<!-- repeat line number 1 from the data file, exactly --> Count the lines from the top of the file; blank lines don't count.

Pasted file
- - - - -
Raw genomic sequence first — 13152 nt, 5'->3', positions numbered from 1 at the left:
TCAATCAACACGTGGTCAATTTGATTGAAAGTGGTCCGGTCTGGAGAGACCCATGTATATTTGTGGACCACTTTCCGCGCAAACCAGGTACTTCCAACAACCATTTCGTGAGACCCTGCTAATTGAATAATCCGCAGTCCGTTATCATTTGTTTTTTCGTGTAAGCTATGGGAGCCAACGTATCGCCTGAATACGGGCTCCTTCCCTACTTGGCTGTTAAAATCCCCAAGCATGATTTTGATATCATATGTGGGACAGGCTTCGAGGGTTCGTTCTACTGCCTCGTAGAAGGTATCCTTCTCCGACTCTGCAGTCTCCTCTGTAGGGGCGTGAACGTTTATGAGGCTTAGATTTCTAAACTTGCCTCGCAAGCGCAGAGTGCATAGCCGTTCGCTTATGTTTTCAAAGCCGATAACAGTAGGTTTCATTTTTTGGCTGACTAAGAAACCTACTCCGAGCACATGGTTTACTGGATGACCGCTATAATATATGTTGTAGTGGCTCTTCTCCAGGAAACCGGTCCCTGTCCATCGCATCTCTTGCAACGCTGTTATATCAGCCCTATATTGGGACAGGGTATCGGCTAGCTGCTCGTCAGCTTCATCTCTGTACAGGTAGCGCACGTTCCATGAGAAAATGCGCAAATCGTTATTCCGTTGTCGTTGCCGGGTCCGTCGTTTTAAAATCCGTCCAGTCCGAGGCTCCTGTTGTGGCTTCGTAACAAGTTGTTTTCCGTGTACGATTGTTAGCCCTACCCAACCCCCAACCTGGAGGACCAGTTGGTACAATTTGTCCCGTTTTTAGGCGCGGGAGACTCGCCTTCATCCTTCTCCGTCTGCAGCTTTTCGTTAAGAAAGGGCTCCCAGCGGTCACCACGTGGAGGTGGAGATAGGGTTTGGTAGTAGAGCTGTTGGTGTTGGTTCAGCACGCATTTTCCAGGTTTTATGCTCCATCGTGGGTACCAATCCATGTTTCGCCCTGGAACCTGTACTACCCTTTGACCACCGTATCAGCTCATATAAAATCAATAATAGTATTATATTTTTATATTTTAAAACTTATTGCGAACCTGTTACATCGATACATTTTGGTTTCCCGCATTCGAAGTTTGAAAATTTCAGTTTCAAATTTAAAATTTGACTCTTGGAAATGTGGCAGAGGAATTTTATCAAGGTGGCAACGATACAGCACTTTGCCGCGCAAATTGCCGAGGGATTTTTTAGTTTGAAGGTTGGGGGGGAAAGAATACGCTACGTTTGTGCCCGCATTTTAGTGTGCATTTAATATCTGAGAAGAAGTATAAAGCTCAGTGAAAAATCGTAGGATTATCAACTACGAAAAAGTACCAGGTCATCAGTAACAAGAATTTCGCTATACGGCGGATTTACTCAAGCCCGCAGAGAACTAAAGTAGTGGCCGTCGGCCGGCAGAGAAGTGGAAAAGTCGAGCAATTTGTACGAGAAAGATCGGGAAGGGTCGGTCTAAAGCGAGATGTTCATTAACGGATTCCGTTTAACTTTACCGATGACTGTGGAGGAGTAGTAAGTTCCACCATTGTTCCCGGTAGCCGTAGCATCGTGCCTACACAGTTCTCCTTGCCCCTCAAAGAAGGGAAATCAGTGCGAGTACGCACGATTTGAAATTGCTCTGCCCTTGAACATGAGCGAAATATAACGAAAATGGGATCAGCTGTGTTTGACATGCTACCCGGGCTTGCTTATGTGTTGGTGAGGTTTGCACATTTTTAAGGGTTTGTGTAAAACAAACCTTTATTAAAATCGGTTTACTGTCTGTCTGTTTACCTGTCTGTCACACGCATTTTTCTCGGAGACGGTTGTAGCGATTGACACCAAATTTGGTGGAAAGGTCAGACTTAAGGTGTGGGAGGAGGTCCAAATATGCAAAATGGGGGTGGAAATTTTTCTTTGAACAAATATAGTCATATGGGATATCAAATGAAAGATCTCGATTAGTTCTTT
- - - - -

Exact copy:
Raw genomic sequence first — 13152 nt, 5'->3', positions numbered from 1 at the left: